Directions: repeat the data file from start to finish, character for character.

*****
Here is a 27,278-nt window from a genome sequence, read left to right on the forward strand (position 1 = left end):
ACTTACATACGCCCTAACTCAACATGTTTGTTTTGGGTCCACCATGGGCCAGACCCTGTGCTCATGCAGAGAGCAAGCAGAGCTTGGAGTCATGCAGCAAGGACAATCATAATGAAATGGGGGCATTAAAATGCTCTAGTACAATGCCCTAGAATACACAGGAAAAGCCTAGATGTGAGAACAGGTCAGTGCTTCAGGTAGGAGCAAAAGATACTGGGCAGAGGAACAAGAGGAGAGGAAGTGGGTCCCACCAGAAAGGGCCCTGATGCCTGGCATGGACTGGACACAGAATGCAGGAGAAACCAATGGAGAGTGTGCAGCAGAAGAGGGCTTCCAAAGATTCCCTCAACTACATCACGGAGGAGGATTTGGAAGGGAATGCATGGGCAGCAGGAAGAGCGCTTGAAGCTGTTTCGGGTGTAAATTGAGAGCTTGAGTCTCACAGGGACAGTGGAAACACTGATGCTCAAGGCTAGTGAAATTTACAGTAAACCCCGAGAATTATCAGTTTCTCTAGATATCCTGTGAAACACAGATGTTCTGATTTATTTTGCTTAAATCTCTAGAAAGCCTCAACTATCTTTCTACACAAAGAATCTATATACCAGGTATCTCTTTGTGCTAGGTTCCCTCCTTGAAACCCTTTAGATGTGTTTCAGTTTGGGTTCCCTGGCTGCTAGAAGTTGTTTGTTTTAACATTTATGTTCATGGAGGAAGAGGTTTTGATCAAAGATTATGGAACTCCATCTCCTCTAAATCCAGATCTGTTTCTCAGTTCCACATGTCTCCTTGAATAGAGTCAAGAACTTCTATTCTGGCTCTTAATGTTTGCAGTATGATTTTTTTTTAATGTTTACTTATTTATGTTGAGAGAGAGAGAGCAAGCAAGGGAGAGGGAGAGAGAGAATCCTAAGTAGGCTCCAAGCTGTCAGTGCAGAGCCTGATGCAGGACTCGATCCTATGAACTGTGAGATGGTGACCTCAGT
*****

Here is a 27,278-nt window from a genome sequence, read left to right on the forward strand (position 1 = left end):
ACTTACATACGCCCTAACTCAACATGTTTGTTTTGGGTCCACCATGGGCCAGACCCTGTGCTCATGCAGAGAGCAAGCAGAGCTTGGAGTCATGCAGCAAGGACAATCATAATGAAATGGGGGCATTAAAATGCTCTAGTACAATGCCCTAGAATACACAGGAAAAGCCTAGATGTGAGAACAGGTCAGTGCTTCAGGTAGGAGCAAAAGATACTGGGCAGAGGAACAAGAGGAGAGGAAGTGGGTCCCACCAGAAAGGGCCCTGATGCCTGGCATGGACTGGACACAGAATGCAGGAGAAACCAATGGAGAGTGTGCAGCAGAAGAGGGCTTCCAAAGATTCCCTCAACTACATCACGGAGGAGGATTTGGAAGGGAATGCATGGGCAGCAGGAAGAGCGCTTGAAGCTGTTTCGGGTGTAAATTGAGAGCTTGAGTCTCACAGGGACAGTGGAAACACTGATGCTCAAGGCTAGTGAAATTTACAGTAAACCCCGAGAATTATCAGTTTCTCTAGATATCCTGTGAAACACAGATGTTCTGATTTATTTTGCTTAAATCTCTAGAAAGCCTCAACTATCTTTCTACACAAAGAATCTATATACCAGGTATCTCTTTGTGCTAGGTTCCCTCCTTGAAACCCTTTAGATGTGTTTCAGTTTGGGTTCCCTGGCTGCTAGAAGTTGTTTGTTTTAACATTTATGTTCATGGAGGAAGAGGTTTTGATCAAAGATTATGGAACTCCATCTCCTCTAAATCCAGATCTGTTTCTCAGTTCCACATGTCTCCTTGAATAGAGTCAAGAACTTCTATTCTGGCTCTTAATGTTTGCAGTATGATTTTTTTTTAATGTTTACTTATTTATGTTGAGAGAGAGAGAGCAAGCAAGGGAGAGGGAGAGAGAGAATCCTAAGTAGGCTCCAAGCTGTCAGTGCAGAGCCTGATGCAGGACTCGATCCTATGAACTGTGAGATGGTGACCTCAGT